IS case 469: Amiodarone induced pulmonary toxicity

Charles Hubeny, MD

University of Rochester

Imaging Sciences URMC 2010
Publication Date: 2010-08-30


Patient is an 86-year-old female with shortness of breath.


Findings are consistent with amiodarone induced pulmonary toxicity.


Amiodarone induced pulmonary toxicity


Amiodarone is commonly used to treat ventricular tachyarrhythmias. Pulmonary toxicity occurs in about 5-10% of patients using the drug and usually happens within months of starting therapy. Risk of developing pulmonary disease is independent of duration of therapy but is higher in those taking a dose greater than 400 mg or if the individual is elderly. Since amiodarone is about 37% iodine by weight it results in characteristic high attenuation accumulation in the lung, liver, and/or spleen. Thyroid disease is also very common with use of the drug.

The most common cause of amiodarone pulmonary toxicity is nonspecific interstitial pneumonia (NSIP). With early disease chest radiographs show heterogeneous opacities while CT can show scattered or diffuse areas of ground glass opacity. Later, the disease develops into fibrosis, traction bronchiectasis, and honeycombing. Pleural inflammation presenting as effusions are also common. Bronchiolitis obliterans organizing pneumonia (BOOP) also known as cryptogenic organizing pneumonia (COP) is a less common presentation consisting of focal homogeneous pulmonary opacities resulting from fibroblast proliferation. These infiltrates are usually peripheral and of higher attenuation in amiodarone toxicity. BOOP usually occurs simultaneously with non-specific interstitial pneumonitis (NSIP). As mentioned above, high attenuation accumulation in lung, liver, and/or spleen is very characteristic of amiodarone use.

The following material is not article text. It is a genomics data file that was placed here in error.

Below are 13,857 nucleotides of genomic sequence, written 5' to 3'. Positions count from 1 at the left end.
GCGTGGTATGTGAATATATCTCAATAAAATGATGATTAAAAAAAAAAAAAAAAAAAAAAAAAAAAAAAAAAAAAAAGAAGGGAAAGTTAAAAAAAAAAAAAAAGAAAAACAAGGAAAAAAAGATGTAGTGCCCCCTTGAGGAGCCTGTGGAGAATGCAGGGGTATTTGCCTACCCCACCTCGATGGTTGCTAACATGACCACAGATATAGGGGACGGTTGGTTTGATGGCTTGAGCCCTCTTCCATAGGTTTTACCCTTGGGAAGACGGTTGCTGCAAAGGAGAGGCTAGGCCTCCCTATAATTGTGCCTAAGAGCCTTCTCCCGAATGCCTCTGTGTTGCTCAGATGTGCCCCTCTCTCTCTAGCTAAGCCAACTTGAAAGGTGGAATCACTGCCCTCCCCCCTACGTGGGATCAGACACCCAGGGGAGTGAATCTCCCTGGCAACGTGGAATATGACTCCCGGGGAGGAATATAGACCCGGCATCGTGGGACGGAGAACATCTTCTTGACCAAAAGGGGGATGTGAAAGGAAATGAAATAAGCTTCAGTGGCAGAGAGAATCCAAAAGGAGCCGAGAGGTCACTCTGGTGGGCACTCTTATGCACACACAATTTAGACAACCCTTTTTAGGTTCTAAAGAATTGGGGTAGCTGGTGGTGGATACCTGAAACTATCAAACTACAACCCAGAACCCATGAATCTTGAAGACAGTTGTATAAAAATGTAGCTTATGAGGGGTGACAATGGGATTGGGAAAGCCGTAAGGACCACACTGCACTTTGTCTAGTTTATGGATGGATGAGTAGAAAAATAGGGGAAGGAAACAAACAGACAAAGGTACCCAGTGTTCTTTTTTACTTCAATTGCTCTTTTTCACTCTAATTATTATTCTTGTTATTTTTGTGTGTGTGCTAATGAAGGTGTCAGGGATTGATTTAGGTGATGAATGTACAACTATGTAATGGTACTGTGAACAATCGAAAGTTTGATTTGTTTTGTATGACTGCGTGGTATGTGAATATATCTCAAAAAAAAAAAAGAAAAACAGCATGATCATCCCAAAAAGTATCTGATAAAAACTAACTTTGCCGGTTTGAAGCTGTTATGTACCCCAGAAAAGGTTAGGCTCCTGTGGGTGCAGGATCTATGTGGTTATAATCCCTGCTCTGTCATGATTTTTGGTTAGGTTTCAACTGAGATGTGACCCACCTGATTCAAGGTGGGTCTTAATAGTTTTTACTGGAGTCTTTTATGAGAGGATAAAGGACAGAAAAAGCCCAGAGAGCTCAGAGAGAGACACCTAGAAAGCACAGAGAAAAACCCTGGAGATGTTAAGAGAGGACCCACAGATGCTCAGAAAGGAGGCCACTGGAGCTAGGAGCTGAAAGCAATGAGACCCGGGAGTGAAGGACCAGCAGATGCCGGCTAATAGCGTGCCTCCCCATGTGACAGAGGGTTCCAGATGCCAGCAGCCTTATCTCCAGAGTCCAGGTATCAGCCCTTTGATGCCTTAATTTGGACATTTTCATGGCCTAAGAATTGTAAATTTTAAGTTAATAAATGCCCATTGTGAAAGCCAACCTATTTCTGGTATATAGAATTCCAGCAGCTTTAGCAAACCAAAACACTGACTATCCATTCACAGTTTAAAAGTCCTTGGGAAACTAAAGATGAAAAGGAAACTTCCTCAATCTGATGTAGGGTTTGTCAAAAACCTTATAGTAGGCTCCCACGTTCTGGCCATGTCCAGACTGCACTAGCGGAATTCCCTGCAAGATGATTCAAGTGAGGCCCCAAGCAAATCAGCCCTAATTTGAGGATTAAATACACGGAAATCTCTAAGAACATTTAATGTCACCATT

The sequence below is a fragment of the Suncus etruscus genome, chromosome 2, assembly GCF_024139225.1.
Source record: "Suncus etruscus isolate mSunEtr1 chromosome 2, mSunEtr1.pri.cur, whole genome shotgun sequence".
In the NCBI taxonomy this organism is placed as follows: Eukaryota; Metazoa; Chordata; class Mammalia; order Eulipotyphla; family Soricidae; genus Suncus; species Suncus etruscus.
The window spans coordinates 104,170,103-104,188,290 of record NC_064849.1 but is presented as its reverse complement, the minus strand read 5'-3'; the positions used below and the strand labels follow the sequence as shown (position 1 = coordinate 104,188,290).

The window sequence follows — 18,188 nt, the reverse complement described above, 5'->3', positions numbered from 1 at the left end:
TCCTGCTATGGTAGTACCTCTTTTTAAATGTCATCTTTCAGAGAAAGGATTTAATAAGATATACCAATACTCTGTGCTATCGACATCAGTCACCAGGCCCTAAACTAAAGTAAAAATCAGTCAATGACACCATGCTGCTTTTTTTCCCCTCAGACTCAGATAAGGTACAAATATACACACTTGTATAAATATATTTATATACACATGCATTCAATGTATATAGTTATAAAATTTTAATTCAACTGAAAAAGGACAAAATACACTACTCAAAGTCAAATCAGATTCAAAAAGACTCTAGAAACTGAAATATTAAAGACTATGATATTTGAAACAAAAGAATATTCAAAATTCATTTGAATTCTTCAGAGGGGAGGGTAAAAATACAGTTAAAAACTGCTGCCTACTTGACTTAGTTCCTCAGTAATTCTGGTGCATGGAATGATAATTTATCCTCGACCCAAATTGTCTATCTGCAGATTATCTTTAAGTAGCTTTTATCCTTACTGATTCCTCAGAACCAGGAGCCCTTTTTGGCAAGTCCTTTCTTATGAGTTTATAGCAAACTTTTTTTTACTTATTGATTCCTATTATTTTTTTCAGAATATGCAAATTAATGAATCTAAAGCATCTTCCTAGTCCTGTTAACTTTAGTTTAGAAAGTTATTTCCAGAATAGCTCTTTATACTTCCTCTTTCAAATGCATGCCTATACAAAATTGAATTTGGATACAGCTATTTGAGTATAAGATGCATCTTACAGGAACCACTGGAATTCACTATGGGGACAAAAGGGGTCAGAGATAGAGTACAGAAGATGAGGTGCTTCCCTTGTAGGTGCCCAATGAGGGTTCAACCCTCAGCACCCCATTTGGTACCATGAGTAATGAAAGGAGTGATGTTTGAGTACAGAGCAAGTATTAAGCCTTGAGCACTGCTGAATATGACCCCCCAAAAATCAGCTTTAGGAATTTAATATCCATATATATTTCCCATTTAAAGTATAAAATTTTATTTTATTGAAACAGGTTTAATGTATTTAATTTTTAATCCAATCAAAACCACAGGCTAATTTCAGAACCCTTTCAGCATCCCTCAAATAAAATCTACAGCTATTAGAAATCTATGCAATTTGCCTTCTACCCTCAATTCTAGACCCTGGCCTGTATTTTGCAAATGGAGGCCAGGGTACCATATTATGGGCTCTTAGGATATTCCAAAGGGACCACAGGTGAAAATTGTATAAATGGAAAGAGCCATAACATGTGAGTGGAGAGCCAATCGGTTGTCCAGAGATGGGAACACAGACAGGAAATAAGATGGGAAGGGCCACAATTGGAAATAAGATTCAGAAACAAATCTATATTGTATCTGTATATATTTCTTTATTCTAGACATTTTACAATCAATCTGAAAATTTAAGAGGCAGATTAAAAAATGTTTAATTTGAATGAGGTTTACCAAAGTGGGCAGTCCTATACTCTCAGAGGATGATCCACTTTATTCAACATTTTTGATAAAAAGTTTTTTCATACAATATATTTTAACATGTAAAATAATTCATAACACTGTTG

If disease is recognized early the prognosis is good after discontinuation of the drug. Other therapies such as steroids may be used with more severe disease.


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